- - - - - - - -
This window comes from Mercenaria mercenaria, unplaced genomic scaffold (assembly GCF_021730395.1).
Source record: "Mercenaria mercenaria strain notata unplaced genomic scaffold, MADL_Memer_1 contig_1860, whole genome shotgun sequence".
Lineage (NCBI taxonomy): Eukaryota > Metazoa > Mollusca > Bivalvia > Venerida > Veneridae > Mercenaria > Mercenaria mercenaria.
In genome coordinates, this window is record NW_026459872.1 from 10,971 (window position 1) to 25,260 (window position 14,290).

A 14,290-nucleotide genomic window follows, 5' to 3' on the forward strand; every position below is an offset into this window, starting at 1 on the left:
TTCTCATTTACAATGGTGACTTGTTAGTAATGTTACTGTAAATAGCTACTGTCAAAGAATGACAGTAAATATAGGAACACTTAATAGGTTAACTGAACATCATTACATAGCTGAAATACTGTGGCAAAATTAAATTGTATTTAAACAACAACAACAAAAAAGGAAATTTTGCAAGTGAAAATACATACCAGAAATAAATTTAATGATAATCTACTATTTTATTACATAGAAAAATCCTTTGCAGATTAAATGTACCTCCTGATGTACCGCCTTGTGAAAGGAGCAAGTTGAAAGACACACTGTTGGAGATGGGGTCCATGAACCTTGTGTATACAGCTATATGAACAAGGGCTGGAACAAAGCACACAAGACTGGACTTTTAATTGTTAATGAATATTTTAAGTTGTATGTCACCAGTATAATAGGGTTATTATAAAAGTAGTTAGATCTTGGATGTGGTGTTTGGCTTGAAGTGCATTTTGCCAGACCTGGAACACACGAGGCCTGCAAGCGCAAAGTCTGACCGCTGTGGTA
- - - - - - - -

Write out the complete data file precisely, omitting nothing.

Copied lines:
This window comes from Mercenaria mercenaria, unplaced genomic scaffold (assembly GCF_021730395.1).
Source record: "Mercenaria mercenaria strain notata unplaced genomic scaffold, MADL_Memer_1 contig_1860, whole genome shotgun sequence".
Lineage (NCBI taxonomy): Eukaryota > Metazoa > Mollusca > Bivalvia > Venerida > Veneridae > Mercenaria > Mercenaria mercenaria.
In genome coordinates, this window is record NW_026459872.1 from 10,971 (window position 1) to 25,260 (window position 14,290).

A 14,290-nucleotide genomic window follows, 5' to 3' on the forward strand; every position below is an offset into this window, starting at 1 on the left:
TTCTCATTTACAATGGTGACTTGTTAGTAATGTTACTGTAAATAGCTACTGTCAAAGAATGACAGTAAATATAGGAACACTTAATAGGTTAACTGAACATCATTACATAGCTGAAATACTGTGGCAAAATTAAATTGTATTTAAACAACAACAACAAAAAAGGAAATTTTGCAAGTGAAAATACATACCAGAAATAAATTTAATGATAATCTACTATTTTATTACATAGAAAAATCCTTTGCAGATTAAATGTACCTCCTGATGTACCGCCTTGTGAAAGGAGCAAGTTGAAAGACACACTGTTGGAGATGGGGTCCATGAACCTTGTGTATACAGCTATATGAACAAGGGCTGGAACAAAGCACACAAGACTGGACTTTTAATTGTTAATGAATATTTTAAGTTGTATGTCACCAGTATAATAGGGTTATTATAAAAGTAGTTAGATCTTGGATGTGGTGTTTGGCTTGAAGTGCATTTTGCCAGACCTGGAACACACGAGGCCTGCAAGCGCAAAGTCTGACCGCTGTGGTA